It has been a week since I saw the show and it is still in my brain. Just to be in Melanie's presence took me back to my youth. I went to Woodstock to see Joan Baez but fell in love with Melanie. Watching the Blackfriars production had me mostly in tears (maybe my youth caught up with me) and I am grateful to Jack, Melanie, Cat, and Beau Jarred for creating it.
It was a moment in Rochester theatre history that will be remembered for years.
Such a good review, critical without being mean, I can't wait till the movie comes out. Wanted to be there (fan for over 40 years) but issues prevented my being able to be a part of it all. No big deal, I've lived along side these stories almost all my life. In 1970 I saw Melanie at a 10,000 seat sold out show in Atlanta where firemen lined the stage trying to prevent the lighting of candles. Melanie said," You guys paid good money to hear me and you are being treated rudely", the firemen then quietly marched out of the venue. It was a long show too (almost 3 hours). Nobody wanted to leave. If I hadn't lived the story, I would be real upset about missing this play. It's great the theater was able to sell out all the shows (well almost) . If there are any left, I would encourage you to please buy one. I'm not real keen on hearing others singing Melanie songs (nobody can sing the way she does but, it's nice that people try. Peace.
Here's a link to our blog which outlines the ROMNEY PLAY!
Thanks for the input on the audience's demographics at the performance you attended. We're blessed by more season ticket holder than any other organization (sports included) in Rochester and our regular sales this year have been very good. Although i know our audiences are very diverse, the show content impacts the audiences' demographics.
We will be posting a blog about the "elections at Geva" on our blog site in the coming days. Obama did win in every post-show election but some were very close.
Also, just for you Eric, we'll be posting the text of the "Romney Play" since we never got to perform it.
Same experience—The audience at the performance I attended was totally dominated by ancient hippies who apparently love Obama as much as they love the Kennedys, weed, free phones, and loafing.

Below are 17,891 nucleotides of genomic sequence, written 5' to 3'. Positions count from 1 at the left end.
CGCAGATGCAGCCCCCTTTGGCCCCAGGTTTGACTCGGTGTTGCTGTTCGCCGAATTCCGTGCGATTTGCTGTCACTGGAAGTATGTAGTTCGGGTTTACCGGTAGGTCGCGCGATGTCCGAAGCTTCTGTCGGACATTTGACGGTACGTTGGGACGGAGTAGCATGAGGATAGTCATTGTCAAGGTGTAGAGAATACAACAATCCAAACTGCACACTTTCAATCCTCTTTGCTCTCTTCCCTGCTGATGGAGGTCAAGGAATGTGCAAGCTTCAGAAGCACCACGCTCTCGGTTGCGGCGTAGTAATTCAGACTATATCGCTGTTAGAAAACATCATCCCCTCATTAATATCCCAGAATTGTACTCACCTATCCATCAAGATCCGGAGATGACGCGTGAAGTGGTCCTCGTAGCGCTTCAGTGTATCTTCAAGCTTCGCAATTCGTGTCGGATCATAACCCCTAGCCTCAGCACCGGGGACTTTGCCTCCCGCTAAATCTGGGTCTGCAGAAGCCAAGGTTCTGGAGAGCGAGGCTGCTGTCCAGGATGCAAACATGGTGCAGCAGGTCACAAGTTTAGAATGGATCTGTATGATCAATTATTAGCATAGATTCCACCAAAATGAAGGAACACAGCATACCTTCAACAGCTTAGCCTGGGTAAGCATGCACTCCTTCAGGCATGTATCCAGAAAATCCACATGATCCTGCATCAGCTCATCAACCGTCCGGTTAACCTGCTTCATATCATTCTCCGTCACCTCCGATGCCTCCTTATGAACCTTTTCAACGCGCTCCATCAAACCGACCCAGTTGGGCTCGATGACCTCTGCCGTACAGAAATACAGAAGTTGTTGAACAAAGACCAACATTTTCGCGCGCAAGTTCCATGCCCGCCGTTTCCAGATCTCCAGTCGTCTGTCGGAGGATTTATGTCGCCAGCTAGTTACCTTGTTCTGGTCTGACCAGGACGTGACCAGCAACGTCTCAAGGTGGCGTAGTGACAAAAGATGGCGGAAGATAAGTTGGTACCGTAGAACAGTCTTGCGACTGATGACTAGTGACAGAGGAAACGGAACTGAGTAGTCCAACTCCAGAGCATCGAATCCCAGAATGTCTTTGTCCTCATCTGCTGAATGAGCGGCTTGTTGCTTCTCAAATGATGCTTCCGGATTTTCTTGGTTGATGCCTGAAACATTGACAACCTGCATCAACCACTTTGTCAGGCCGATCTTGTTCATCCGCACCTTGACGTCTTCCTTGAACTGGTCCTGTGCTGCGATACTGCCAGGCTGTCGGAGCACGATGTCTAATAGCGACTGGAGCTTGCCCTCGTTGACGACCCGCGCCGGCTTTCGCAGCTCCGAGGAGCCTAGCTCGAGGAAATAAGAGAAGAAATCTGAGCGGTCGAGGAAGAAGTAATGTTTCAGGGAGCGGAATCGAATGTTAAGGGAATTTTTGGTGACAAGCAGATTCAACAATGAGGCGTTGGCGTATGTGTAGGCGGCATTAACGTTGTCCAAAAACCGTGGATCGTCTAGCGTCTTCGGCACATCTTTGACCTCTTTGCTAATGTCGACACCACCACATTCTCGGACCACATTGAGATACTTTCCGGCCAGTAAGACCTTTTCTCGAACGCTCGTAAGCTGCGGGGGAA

If I were a marketing director and that was my core demographic, I'd panic.
Eric - so far, Obama has won every post show election! Although we're all anxious to see the skit for Romney, at this point, I'm not sure we will.
Kevin Sweeney, Geva Theatre Director of Marketing
Just saw the show and must, sadly, agree with this review--which I read after seeing the show. I've directed this show, been in it, love it, and this production, while fun to see from the "audience," was hugely disappointing. The first act lacked the zaniness factor, key lines were often said with no emotion, the acting was pedestrian---except for Essie--- and the wonderful role of Grandpa was, well, simply terrible--very sad. Frankly, I'm shocked, as I love GEVA and am a regular--I will not give up, but this was a major, major disappointment.
After reading this review, there is one thing I've noticed about Mr. Lasser: He likes to hear himself write. He used the same style when he reviewed Grey Gardens, back in May. Perhaps he'd like to review himself, next time?
Why, oh why can't it be Rogers & Hammerstein all day, every day, day in, day out, night and day, day by day by day by day...harrumph.
Don't know when you went, or what performance you saw, but we were there Friday night, and yes "Fuck" is funny "occasionally", but the audience wasn't laughing at just that. I rarely laugh at it, and only cracked up at one particular use of it. Get your head out of the sand and appreciate what new theatre brings to the table. Are there parts of the musical that could've been better, yes, but there always is. There is NO PERFECT MUSICAL, and apparently your sense of humor got thrown out with the trash when "the business" changed its tune. I thought this production had a pleasant mix of everything that was needed to pull it off. Its a shame you couldn't see that or hear it. You spent 7 paragraphs on the show and barely anything on reviewing the actual show itself.
Really, Mr. Lasser...it's time to lay down your typewriter.
As usual, Mr. Lasser doesn't understand the piece he is reviewing. Oh and as usual requested to review a piece he knew he wouldn't like. The fact the audience loved it and this "reviewer" didn't only goes to show that Mr. Lasser is severely out of sync with both the material and the performance. Lets just hope Mr. Lasser will finally do Rochester a favor and RETIRE from "reviewing".